Olga Triantafyllidou, Giorgos Sigalos, Laertis Gkoles, Stavroula Kastora, Panagiotis Vakas, Eugenia Batsiou, Nikos Vlahos
Poor ovarian response (POR) is one of the most challenging problems in assisted reproduction. Several strategies have been used to improve pregnancy rates. The use of Clomiphene Citrate (CC) has been shown to improve ovarian stimulation outcomes and decrease gonadotropin requirements in women of advanced reproductive age. However, the combination of CC and gonadotropins to improve pregnancy rates after in IVF in poor responders is still unexplored due to the small number of trials with few participants.
This is a prospective cohort trial involving 12 patients diagnosed with poor ovarian response who underwent ovarian stimulation during the period between June 2015 and September of 2017. All patients were treated with the maximum dose of gonadotropins (hMG, 300 IU/day, hMG group) according to a short gonadotropin/GnRH antagonist protocol. In a subsequent cycle those patients underwent the same stimulation protocol with the addition of 100 mg of CC from day 3 to day 7 (CC-hMG group).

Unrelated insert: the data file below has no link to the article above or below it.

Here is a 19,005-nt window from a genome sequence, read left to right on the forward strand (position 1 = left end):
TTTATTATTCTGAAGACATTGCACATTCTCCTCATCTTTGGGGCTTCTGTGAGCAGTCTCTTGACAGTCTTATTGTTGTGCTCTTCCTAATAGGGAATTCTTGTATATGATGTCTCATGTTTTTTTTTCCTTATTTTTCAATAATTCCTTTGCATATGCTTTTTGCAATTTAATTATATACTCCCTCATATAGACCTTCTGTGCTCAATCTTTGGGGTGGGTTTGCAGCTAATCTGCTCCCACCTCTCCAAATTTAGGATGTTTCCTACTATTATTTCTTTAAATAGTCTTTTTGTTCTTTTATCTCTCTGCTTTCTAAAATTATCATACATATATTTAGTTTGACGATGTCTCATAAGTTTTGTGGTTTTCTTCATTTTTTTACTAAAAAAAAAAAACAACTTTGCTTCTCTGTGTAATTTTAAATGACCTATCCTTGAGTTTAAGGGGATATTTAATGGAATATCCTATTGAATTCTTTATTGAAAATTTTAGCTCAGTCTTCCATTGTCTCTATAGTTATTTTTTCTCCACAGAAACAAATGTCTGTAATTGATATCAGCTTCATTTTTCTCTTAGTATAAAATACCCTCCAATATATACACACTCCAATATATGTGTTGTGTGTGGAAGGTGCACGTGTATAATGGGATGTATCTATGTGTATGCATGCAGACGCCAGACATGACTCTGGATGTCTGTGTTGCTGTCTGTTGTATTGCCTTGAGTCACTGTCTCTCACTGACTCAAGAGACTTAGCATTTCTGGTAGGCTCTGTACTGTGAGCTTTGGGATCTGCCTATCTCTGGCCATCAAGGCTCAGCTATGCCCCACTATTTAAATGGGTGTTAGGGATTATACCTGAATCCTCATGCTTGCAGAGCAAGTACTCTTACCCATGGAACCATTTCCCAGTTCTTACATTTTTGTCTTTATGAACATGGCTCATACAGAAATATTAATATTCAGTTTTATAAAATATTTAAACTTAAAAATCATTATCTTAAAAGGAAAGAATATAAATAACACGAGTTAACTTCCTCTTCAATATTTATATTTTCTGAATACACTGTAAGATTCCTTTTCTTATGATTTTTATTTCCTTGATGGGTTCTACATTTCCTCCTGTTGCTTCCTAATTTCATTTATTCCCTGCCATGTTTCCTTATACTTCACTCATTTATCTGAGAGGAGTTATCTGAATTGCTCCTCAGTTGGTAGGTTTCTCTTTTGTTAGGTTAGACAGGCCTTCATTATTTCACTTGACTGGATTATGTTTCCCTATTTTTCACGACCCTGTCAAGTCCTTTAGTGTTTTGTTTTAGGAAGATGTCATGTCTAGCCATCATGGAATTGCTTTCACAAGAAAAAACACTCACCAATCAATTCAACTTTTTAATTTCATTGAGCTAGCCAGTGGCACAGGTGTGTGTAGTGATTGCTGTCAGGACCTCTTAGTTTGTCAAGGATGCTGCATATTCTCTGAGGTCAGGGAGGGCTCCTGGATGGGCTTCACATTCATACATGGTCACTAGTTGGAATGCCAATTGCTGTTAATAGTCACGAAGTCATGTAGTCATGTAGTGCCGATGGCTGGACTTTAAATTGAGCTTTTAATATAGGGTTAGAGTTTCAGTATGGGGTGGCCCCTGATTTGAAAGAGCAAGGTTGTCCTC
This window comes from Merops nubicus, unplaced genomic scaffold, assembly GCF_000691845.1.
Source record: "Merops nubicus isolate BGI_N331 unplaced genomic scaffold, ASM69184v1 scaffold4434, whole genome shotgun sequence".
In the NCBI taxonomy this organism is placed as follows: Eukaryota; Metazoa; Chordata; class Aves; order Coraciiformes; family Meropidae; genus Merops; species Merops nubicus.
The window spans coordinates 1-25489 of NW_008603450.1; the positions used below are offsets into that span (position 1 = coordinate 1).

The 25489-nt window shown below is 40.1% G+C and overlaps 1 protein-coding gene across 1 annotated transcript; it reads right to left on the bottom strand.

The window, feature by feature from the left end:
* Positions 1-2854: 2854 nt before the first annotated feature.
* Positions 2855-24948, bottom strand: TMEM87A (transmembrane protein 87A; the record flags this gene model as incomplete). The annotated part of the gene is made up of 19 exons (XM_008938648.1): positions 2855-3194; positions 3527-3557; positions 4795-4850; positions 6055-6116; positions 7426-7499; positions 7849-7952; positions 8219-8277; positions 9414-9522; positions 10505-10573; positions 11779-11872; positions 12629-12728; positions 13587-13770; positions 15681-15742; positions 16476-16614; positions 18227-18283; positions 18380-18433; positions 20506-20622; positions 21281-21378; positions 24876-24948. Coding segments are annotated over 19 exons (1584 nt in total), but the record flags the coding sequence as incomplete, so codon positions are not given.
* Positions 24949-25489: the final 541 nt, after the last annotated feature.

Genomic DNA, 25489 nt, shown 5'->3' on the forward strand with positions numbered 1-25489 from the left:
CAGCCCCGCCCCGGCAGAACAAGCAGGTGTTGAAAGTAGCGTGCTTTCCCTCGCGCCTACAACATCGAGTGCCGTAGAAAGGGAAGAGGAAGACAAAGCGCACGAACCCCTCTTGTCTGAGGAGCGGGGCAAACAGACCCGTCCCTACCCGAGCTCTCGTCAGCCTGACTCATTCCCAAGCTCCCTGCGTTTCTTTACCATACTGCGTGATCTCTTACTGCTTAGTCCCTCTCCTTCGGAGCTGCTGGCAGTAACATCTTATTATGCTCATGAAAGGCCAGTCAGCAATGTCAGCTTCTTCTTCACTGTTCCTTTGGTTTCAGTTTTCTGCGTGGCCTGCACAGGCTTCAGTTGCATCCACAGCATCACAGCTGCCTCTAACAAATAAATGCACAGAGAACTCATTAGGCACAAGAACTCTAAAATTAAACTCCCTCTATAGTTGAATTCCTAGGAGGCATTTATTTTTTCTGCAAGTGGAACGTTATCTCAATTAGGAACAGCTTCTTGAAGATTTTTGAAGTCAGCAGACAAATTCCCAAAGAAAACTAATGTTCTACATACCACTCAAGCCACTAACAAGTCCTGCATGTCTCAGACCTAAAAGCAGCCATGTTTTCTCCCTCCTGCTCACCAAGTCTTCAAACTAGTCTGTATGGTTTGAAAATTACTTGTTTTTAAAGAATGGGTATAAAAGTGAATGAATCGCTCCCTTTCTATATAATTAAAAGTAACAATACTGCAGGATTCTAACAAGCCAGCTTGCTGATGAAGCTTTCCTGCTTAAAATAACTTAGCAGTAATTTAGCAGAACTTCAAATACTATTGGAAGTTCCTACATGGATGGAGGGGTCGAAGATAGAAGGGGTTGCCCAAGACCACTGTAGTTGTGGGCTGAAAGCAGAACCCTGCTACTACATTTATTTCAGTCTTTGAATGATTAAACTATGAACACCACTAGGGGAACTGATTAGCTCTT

Supplementation with 100 mg of CC resulted in a statistically significant increase in estradiol levels, number of follicles and number of oocytes retrieved, as well as an increase in the number of total embryos available for transfer. Furthermore, a significant reduction was observed in cancellation rates in the CChMG group. Two clinical pregnancies, which resulted in two live births and 3 biochemical pregnancies were achieved in the CC/hMG group. Furthermore, by employing open-source, biological data we identified a common gene (Estrogen Receptor 1, ESR1) between genetic targets of clomiphene treatment and POR which could explain the benefits of clomiphene in this group of patients.
In conclusion, the addition of CC 100 mg to the stimulation regimen in women diagnosed with POR and previous failed IVF cycles could improve stimulation results, but this study could not demonstrate any benefit in terms of clinical pregnancies and live births. The effectiveness of this treatment requires further investigation.